Russia and China have requested that the communiqué drafted at the G20 finance ministers’ meeting be tinkered with, downplaying claims that current geopolitical tensions related to the Ukraine crisis overshadow the global economic picture.

G20 finance ministers and central bank presidents hold mixed physical and video talks in Jakarta, Indonesia. The communiqué is scheduled for release after the talks.

An early draft of the communiqué seen by Reuters did not directly mention the border crisis between Ukraine and Russia, saying that the G20 would monitor risks, “including from geopolitical tensions that are arising.”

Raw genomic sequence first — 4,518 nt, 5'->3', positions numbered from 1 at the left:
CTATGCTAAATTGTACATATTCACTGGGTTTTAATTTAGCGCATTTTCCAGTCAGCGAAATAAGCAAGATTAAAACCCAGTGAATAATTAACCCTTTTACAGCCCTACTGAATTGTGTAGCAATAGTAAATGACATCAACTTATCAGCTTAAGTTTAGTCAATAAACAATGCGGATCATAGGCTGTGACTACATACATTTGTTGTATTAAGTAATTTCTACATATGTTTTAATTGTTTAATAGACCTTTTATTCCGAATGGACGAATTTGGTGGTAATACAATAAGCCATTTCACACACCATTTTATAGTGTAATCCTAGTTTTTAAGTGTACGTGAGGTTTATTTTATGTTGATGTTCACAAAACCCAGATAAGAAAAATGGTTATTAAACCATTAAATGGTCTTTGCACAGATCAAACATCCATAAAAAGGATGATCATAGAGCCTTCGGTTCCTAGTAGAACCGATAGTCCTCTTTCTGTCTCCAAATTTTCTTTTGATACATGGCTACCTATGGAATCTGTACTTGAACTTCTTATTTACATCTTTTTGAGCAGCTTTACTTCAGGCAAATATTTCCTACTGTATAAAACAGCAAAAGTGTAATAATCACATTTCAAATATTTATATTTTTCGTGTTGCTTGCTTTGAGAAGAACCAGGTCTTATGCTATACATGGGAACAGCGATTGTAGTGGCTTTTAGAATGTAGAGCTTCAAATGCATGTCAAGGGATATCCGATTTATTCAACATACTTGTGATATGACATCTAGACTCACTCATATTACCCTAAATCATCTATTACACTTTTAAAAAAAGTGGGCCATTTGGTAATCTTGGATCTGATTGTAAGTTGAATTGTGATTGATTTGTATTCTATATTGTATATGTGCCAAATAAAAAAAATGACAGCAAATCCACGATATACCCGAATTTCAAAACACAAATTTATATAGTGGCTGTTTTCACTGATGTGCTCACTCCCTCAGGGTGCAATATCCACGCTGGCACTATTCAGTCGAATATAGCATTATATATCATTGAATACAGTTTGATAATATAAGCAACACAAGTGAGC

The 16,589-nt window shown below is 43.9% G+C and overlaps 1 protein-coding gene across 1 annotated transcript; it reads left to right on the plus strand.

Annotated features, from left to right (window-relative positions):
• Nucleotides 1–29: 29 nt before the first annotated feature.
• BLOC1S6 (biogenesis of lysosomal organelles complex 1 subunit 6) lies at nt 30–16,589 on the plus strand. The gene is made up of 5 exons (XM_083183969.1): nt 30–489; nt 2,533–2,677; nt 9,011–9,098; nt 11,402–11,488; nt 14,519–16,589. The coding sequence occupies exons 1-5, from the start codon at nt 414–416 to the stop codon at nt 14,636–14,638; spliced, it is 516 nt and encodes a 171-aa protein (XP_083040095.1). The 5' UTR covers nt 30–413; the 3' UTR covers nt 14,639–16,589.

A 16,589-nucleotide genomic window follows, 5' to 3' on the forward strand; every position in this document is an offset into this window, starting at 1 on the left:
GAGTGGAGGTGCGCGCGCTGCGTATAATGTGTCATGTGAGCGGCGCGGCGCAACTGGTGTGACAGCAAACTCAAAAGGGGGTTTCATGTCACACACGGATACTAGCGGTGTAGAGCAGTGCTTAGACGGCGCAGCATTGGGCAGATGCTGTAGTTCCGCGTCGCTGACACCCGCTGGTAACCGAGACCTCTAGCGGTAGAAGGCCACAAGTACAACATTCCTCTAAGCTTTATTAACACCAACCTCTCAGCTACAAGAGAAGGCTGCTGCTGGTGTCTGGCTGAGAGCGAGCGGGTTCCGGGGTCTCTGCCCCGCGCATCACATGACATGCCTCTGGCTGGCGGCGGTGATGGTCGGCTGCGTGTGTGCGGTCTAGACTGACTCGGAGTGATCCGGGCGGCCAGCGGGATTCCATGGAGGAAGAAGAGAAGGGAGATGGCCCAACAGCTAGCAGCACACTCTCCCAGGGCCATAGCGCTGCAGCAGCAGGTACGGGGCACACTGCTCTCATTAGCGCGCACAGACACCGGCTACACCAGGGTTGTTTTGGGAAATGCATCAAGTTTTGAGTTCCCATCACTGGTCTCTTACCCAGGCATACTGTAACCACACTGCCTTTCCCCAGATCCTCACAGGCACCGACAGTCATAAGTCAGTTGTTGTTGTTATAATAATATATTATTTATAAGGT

Sources familiar with the meeting told Reuters under the condition of anonymity that China and Russia had objected to a previous draft communique’s mention of “current tensions,” as well as differences on debt restructuring for impoverished countries and carbon pricing.

The latest draft communiqué reads, “We will also continue to monitor major global risks, including from geopolitical tensions that are arising, and macroeconomic and financial vulnerabilities.”

This language contrasts with the warning issued by the Group of Seven major industrialized nations (G7) on Feb. 14, which said Russia would face “serious” economic consequences if it invaded Ukraine. Both Russia and China are members of the G20 but not the G7.

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